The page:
The Australian arm of a Japanese developer planning to build a $900 million eco-resort on Queensland’s Sunshine Coast has put the 18.5-hectare site on the market after it suffered a major court loss.
- Community group Development Watch claims Sekisui House listed beachfront property
- The Yaromba project was approved by the Sunshine Coast Council in 2018
- Earlier this year a court overturned the approval.
The project, in the sleepy suburb of Yaromba, was supported by Sunshine Coast Council in 2018 despite more than 9,000 letters of community protest.
Those opponents later claimed that the council violated the rules of its planning scheme to support the massive project.
In February, community groups Development Watch and Friends of Yarumba fought with the Court’s finding against both the council and developer in a Supreme Court appeal against the council and developer.
The matter then returned to the Planning and Environment Court, where it was mentioned earlier this month.
Now, the developer has decided to sell the entire complex.
In a statement, Sekisui House said it was selling “the last beach master-planned development site” on Australia’s East Coast.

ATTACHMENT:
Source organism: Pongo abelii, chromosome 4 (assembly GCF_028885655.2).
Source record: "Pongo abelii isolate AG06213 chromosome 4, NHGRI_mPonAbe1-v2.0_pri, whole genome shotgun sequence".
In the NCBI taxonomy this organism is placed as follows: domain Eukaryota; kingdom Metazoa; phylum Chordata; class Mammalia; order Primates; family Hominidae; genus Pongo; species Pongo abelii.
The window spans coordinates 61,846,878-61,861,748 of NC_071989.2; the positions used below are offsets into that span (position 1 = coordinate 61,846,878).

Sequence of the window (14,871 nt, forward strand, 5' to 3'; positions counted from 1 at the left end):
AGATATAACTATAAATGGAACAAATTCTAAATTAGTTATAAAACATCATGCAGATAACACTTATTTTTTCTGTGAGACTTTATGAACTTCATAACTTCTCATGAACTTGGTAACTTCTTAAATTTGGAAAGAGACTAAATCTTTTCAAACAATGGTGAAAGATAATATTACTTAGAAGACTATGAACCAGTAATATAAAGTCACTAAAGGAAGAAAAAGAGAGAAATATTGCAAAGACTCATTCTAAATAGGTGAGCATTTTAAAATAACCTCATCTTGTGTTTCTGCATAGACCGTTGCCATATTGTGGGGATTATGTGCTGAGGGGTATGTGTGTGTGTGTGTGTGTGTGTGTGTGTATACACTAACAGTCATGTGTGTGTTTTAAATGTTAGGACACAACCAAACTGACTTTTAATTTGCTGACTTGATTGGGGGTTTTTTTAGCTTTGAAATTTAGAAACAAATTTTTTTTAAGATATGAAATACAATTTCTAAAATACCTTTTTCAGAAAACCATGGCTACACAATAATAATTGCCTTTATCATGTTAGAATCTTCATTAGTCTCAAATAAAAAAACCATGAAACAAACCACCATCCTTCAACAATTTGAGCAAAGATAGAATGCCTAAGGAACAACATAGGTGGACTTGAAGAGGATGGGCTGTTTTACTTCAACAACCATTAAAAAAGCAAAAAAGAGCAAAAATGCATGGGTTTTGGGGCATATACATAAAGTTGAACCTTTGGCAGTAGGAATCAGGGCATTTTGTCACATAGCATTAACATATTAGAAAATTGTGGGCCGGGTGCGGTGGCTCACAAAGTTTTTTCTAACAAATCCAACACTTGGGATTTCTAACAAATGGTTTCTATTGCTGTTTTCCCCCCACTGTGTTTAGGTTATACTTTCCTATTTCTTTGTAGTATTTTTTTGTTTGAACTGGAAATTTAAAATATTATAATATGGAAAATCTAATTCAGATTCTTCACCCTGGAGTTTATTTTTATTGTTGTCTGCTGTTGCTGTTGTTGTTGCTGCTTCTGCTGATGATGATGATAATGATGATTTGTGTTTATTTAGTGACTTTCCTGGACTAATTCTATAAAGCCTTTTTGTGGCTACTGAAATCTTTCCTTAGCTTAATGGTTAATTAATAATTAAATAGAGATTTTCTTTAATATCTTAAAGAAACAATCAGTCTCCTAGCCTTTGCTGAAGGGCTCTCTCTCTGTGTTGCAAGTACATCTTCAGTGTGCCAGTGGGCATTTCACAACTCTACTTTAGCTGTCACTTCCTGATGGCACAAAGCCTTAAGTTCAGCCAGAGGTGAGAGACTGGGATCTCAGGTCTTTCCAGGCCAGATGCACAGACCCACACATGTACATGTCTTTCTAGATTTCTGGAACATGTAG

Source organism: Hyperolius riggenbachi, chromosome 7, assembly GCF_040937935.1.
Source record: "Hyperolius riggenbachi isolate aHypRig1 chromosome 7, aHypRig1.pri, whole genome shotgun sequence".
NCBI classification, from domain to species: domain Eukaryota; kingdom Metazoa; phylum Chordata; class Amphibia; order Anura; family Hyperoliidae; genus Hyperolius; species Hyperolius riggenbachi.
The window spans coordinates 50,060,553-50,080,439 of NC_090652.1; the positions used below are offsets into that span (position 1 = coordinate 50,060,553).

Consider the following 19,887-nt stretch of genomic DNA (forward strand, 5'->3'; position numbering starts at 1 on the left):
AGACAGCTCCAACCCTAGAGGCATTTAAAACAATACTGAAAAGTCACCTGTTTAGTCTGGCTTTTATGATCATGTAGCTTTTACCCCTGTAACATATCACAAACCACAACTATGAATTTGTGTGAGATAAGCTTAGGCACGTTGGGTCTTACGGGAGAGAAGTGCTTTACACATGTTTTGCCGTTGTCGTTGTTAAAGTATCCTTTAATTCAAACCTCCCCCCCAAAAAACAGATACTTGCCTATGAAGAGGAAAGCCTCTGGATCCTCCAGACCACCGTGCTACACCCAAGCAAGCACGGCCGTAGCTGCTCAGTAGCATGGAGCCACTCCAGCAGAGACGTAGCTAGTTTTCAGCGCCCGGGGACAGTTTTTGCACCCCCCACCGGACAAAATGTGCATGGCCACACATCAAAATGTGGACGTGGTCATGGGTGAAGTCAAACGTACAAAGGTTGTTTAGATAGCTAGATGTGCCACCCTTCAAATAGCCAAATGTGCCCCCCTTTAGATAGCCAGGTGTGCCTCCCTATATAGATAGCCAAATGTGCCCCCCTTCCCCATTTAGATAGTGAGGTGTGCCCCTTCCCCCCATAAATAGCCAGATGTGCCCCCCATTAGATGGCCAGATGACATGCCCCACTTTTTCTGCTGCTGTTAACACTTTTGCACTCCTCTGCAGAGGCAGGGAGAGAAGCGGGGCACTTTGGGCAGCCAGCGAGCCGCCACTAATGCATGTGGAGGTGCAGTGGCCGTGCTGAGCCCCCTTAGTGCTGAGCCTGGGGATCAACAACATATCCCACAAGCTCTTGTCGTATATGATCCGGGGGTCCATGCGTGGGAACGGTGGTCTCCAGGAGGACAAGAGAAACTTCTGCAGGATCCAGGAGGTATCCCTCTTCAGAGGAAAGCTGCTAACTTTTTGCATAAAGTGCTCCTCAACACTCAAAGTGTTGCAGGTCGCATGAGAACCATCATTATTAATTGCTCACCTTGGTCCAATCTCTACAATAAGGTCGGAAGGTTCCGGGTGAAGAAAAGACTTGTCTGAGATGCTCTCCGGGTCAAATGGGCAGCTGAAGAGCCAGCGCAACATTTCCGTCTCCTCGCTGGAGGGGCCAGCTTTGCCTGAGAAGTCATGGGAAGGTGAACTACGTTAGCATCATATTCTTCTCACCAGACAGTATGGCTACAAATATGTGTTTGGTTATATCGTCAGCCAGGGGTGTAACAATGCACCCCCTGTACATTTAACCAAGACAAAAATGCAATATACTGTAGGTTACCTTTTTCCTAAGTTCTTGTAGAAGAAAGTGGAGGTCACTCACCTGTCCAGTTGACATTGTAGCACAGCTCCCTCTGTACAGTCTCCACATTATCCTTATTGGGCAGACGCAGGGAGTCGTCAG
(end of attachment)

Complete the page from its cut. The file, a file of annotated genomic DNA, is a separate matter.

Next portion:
It said the buyer would have access to approvals that would allow 291 dwellings, divided between 112 housing lots, 138 apartments in three-storey and four-storey buildings with up to 41 terraces.
Atsuhide Seguchi of Sekisui House Australia said the beach site would be “highly in demand”.
“Yarumba presents an exciting opportunity to bring home lots and apartments to market under the current approval for a master planned development,” he said.
In February, Sekisui House announced an annual profit of $1.6 billion from its worldwide operations.
two goliaths to fight
Kathryn Hyman of Development Watch said those opposed to the Sekisui plan interpreted the developer’s move as “waving the white flag”.
She said the years-long fight took “patience and stamina” from the community.
“So the bravery and courage to do so, I am still in awe of the bravery of Development Watch and the Sunshine Coast Environment Council to pursue this to the review court.
“We were just organizing the sentencing case to represent the 9,000 submissions that were proposing the application.”